https://al-anon.org/

I wish Peace for you and your family.
Cling to the thought that, in God's hands, the dark past is the greatest possession you have - the key to life and happiness for others. With it you can avert death and misery for them. page 124 BB
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Brock
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Re: Is this right?

Post by Brock »

I waited for others to reply to this, because my reply as usual may not be of the traditional ‘roses and kisses and love variety,’ nobody is to blame, etc.

AA is super careful never to say we have to do X or Y, everything is a “suggestion.” And for that reason they give advice on sponsorship in the leaflet ‘Q&A on sponsorship' as follows:-
“A.A. experience does suggest that it is best for men to sponsor men, women to sponsor women.  This custom usually helps our members stay focused on the AA program. 
And…..
“In most instances, A.A. custom does suggest one limitation, already noted on page 10:  If the group is large enough to allow a choice, sponsor, and newcomer be of the same sex.  The reasons are the same from both viewpoints; we A.A. members, no matter how long we have been sober, remain thoroughly human, subject to emotions that might divert us from “our primary purpose.”
Make no mistake, he is treating her and she seems to look upon him as a sponsor, the person you call or see to discuss AA and sobriety, instead of simply advising her to find a female sponsor as the literature suggests. It may sound unkind, but relapsing because your mother died is not the sign of someone ‘properly on the AA road,’ and as we say in AA “stick with the winners;” well that is just another good piece of advice he is ignoring.

Over and over in our literature, we see that the steps are there to deflate our egos, and I have seen this sort of thing happen in the past, with men who were silly enough to get closer to AA ladies to boost the ego rather than deflate it. And they don’t choose the older ‘over the hill’ ones either, for the same ego-boosting reason.

Sorry to say he needs a good kick up the backside, and continuing this when he knows you are not in favor is selfish. Selfishness is one of the most written about subjects in AA literature, including in our Big Book in the chapter ‘How It Works,’ it says:- “Selfishness – self-centeredness! That we think is the root of our troubles.”

I hope he gets his act together soon, and that you are no longer hurt by his behavior.
"Good morning, this is your Higher Power speaking. I will not be needing your help today."
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avaneesh912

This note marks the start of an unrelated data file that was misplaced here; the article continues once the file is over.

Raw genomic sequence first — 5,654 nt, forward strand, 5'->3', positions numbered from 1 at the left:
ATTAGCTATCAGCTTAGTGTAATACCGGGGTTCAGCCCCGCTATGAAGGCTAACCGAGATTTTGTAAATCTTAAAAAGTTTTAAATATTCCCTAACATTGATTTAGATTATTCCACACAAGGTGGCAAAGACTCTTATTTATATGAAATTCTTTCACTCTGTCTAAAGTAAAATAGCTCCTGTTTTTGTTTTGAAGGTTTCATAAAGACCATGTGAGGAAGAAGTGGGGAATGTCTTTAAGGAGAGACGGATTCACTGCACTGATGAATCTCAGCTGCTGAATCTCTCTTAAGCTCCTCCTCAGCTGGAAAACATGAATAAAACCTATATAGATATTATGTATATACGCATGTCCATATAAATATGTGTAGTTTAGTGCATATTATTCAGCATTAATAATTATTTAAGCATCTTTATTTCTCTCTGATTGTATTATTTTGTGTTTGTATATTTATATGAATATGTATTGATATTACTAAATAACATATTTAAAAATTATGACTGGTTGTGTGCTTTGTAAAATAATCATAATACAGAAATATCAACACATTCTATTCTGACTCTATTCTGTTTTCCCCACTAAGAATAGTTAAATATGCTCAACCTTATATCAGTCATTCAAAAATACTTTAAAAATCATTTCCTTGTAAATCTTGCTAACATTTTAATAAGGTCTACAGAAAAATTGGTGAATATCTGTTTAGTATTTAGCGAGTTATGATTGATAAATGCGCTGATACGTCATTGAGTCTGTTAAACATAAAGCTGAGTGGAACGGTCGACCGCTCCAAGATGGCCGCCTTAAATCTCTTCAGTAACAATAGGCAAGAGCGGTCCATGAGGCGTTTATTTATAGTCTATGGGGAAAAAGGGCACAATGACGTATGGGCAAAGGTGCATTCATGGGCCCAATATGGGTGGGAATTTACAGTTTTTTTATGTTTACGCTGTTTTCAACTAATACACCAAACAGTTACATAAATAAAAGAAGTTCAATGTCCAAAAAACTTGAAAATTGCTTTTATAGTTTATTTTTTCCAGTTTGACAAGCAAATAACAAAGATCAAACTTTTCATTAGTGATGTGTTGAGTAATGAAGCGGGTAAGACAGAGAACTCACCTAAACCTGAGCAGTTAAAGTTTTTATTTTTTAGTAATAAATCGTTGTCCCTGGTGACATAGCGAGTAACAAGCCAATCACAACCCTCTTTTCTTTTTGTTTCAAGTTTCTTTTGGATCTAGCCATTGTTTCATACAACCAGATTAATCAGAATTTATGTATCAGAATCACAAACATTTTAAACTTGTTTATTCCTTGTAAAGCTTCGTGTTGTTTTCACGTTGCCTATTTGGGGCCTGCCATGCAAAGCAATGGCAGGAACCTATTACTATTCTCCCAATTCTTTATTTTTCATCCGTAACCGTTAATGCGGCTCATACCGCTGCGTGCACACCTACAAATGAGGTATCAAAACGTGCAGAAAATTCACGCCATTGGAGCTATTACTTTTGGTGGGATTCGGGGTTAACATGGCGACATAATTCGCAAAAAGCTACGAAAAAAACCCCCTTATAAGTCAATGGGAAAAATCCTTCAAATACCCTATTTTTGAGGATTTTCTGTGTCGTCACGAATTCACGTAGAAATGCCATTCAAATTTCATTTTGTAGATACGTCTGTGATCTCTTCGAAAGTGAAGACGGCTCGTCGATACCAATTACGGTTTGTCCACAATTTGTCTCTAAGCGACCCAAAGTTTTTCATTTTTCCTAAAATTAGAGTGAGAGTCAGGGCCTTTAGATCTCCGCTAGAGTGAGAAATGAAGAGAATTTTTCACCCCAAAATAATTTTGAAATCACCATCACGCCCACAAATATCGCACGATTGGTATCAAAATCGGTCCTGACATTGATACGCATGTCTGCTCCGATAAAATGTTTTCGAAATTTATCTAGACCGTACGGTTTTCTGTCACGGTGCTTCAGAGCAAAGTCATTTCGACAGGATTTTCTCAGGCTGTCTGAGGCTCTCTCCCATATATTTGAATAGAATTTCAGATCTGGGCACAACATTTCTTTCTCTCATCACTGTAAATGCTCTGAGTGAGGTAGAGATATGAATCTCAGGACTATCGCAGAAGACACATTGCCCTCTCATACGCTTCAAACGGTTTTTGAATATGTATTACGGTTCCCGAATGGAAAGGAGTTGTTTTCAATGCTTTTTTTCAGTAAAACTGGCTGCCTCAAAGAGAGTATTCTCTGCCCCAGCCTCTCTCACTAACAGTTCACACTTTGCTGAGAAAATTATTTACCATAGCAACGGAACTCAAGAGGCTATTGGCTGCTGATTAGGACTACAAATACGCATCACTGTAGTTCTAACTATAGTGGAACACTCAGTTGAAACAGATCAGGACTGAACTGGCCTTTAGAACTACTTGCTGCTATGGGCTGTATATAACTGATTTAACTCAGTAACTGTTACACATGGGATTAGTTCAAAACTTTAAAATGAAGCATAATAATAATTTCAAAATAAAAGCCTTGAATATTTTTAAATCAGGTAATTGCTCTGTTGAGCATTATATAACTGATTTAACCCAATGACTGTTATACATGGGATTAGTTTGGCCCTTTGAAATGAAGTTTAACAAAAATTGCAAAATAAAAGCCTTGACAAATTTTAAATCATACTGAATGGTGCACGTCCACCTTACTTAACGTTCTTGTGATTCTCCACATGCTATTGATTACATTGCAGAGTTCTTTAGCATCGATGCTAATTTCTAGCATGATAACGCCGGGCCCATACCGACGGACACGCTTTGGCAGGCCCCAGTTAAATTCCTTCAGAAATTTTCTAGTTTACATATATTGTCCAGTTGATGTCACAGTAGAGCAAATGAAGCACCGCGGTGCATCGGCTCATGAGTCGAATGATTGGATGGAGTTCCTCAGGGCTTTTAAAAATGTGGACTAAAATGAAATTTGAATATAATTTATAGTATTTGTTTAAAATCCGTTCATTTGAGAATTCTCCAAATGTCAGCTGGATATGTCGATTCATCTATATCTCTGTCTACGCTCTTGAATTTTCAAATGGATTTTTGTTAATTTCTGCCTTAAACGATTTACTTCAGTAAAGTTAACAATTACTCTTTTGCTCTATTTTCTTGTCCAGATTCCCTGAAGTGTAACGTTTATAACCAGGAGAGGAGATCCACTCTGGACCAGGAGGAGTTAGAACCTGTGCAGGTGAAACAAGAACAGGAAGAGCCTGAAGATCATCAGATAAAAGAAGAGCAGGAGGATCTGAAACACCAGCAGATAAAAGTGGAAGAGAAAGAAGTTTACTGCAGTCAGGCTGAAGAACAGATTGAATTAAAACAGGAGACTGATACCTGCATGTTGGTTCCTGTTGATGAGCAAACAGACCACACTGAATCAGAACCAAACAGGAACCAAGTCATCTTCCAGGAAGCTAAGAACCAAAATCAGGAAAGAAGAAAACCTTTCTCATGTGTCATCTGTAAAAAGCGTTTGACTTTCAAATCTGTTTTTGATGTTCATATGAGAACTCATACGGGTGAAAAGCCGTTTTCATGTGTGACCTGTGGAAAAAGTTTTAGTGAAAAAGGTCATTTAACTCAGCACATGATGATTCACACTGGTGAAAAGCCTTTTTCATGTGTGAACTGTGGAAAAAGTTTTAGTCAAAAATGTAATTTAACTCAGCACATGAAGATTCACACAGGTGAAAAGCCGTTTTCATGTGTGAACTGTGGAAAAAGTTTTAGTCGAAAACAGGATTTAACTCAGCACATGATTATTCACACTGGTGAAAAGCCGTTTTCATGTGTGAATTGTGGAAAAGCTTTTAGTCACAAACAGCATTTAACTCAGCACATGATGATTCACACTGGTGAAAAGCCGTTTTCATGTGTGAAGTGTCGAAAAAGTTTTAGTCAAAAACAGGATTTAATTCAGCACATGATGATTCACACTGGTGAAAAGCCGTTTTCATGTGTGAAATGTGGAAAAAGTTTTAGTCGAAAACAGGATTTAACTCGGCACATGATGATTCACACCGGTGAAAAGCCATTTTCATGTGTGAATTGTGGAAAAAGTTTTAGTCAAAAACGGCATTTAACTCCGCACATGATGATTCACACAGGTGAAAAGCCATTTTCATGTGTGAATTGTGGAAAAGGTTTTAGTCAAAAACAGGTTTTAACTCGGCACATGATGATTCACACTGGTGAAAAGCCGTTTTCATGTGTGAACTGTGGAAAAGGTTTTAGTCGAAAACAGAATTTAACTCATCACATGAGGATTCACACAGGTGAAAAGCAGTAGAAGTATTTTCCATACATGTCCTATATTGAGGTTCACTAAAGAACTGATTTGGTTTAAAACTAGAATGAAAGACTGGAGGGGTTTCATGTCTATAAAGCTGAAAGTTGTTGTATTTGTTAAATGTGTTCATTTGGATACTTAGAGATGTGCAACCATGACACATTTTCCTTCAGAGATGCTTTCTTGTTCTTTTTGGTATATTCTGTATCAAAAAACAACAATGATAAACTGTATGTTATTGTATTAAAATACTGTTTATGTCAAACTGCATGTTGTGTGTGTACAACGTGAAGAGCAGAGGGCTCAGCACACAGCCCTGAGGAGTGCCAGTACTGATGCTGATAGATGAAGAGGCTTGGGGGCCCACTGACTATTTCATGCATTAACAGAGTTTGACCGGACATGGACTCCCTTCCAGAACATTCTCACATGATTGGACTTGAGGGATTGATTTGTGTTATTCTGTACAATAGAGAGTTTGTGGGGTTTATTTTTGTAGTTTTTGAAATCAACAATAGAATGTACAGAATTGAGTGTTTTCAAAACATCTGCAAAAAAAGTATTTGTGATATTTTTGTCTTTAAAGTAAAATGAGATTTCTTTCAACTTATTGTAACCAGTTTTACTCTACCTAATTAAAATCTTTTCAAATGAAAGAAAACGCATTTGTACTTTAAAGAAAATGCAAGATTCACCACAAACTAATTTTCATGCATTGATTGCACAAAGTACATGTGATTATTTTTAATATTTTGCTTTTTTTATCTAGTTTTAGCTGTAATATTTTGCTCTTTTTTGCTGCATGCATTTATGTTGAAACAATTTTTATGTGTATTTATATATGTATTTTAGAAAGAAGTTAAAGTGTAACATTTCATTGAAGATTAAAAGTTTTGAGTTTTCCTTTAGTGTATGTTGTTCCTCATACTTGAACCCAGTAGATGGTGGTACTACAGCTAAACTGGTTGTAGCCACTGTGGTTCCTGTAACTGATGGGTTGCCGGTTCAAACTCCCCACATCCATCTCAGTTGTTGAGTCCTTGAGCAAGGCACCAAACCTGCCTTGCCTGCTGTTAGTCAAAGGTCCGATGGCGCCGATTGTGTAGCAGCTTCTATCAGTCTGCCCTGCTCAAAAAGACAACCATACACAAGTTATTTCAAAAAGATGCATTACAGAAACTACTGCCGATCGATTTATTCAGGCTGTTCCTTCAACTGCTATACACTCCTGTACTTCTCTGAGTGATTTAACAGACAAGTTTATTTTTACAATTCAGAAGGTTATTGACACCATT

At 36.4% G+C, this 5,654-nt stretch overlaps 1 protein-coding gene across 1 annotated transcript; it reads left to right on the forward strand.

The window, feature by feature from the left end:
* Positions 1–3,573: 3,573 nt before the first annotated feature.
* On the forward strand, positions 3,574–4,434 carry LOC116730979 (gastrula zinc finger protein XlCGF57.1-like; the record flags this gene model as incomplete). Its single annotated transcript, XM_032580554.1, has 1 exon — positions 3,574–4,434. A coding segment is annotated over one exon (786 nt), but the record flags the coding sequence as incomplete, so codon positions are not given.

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Re: Is this right?

Post by avaneesh912 »

He says this is fine in AA, and they help each other, and his recovery depends on it.
That is true, however early in sobriety its not advicable. There are some awakened souls in AA that sponsor opposite sex, even in such situations, because the other person is vulnerable during the initial phase of recovery, its not adviced in AA generally to such sponsoship. There are some situations where lesbians feel comfortable with male sponsor and vice versa, gay men may pick female sponsors.
Show him the mental twist which leads to the first drink of a spree. We suggest you do this as we have done it in the chapter on alcoholism.(Alcoholics Anonymous, Page 92)
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Layne
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Re: Is this right?

Post by Layne »

Would you trust your partner with someone you were not okay with
Yes. Either I trust my wife or I don't. I don't have to be okay with everyone she has contact with, in order to trust her. Most of my wife's friends and confidants over the years, would never be my list of friends or confidants. If being truthful, most of them, I try to minimize my contact with.

My wife just got back from a weeks long boat trip with a friend, to see the Northern Lights. I was shaking my head over her choice of traveling companion and was thinking (with complete sarcasm) "Man she really knows how to pick 'um." It then struck me " I am one of the 'ums she picked."... Humility restored and off of my high horse.

The woman may have agenda other than recovery on her mind...and she may not. Either way, I would want to give her the benefit of the doubt and my help with recovery until she proves to be untrustworthy. My wife trusts me, whether she trusts other women or not.
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PaigeB
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Re: Is this right?

Post by PaigeB »

"Man she really knows how to pick 'um." It then struck me " I am one of the 'ums she picked."... Humility restored and off of my high horse.
LMAO - Thanks for the laugh on a tough day!
Cling to the thought that, in God's hands, the dark past is the greatest possession you have - the key to life and happiness for others. With it you can avert death and misery for them. page 124 BB